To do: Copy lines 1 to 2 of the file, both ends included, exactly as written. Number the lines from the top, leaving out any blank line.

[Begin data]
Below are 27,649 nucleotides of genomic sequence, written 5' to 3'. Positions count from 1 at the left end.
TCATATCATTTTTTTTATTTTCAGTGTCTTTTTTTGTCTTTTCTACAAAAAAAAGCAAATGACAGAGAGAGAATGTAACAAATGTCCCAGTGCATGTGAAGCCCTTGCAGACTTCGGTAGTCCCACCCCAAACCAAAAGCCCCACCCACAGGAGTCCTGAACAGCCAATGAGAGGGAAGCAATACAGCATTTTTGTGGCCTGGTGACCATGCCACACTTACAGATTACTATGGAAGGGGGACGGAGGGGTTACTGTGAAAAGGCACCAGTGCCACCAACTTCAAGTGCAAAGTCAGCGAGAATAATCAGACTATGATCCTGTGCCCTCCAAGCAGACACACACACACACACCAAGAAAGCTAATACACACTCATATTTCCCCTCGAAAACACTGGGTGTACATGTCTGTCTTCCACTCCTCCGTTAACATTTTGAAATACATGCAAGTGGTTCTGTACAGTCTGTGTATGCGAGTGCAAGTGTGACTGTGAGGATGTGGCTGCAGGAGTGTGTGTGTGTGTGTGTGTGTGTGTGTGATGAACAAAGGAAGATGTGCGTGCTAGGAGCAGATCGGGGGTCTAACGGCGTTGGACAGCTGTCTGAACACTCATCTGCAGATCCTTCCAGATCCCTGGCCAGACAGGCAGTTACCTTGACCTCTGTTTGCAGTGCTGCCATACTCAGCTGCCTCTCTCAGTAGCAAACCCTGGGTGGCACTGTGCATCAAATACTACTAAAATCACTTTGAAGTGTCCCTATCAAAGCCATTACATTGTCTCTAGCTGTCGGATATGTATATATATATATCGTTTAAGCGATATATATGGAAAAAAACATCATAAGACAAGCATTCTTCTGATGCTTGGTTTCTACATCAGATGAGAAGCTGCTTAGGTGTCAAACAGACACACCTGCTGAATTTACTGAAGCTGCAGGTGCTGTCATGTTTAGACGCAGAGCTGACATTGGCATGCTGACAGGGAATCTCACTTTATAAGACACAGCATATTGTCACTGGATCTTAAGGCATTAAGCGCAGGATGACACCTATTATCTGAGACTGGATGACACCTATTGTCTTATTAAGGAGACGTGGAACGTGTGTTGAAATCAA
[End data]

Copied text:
Below are 27,649 nucleotides of genomic sequence, written 5' to 3'. Positions count from 1 at the left end.
TCATATCATTTTTTTTATTTTCAGTGTCTTTTTTTGTCTTTTCTACAAAAAAAAGCAAATGACAGAGAGAGAATGTAACAAATGTCCCAGTGCATGTGAAGCCCTTGCAGACTTCGGTAGTCCCACCCCAAACCAAAAGCCCCACCCACAGGAGTCCTGAACAGCCAATGAGAGGGAAGCAATACAGCATTTTTGTGGCCTGGTGACCATGCCACACTTACAGATTACTATGGAAGGGGGACGGAGGGGTTACTGTGAAAAGGCACCAGTGCCACCAACTTCAAGTGCAAAGTCAGCGAGAATAATCAGACTATGATCCTGTGCCCTCCAAGCAGACACACACACACACACCAAGAAAGCTAATACACACTCATATTTCCCCTCGAAAACACTGGGTGTACATGTCTGTCTTCCACTCCTCCGTTAACATTTTGAAATACATGCAAGTGGTTCTGTACAGTCTGTGTATGCGAGTGCAAGTGTGACTGTGAGGATGTGGCTGCAGGAGTGTGTGTGTGTGTGTGTGTGTGTGTGTGATGAACAAAGGAAGATGTGCGTGCTAGGAGCAGATCGGGGGTCTAACGGCGTTGGACAGCTGTCTGAACACTCATCTGCAGATCCTTCCAGATCCCTGGCCAGACAGGCAGTTACCTTGACCTCTGTTTGCAGTGCTGCCATACTCAGCTGCCTCTCTCAGTAGCAAACCCTGGGTGGCACTGTGCATCAAATACTACTAAAATCACTTTGAAGTGTCCCTATCAAAGCCATTACATTGTCTCTAGCTGTCGGATATGTATATATATATATCGTTTAAGCGATATATATGGAAAAAAACATCATAAGACAAGCATTCTTCTGATGCTTGGTTTCTACATCAGATGAGAAGCTGCTTAGGTGTCAAACAGACACACCTGCTGAATTTACTGAAGCTGCAGGTGCTGTCATGTTTAGACGCAGAGCTGACATTGGCATGCTGACAGGGAATCTCACTTTATAAGACACAGCATATTGTCACTGGATCTTAAGGCATTAAGCGCAGGATGACACCTATTATCTGAGACTGGATGACACCTATTGTCTTATTAAGGAGACGTGGAACGTGTGTTGAAATCAA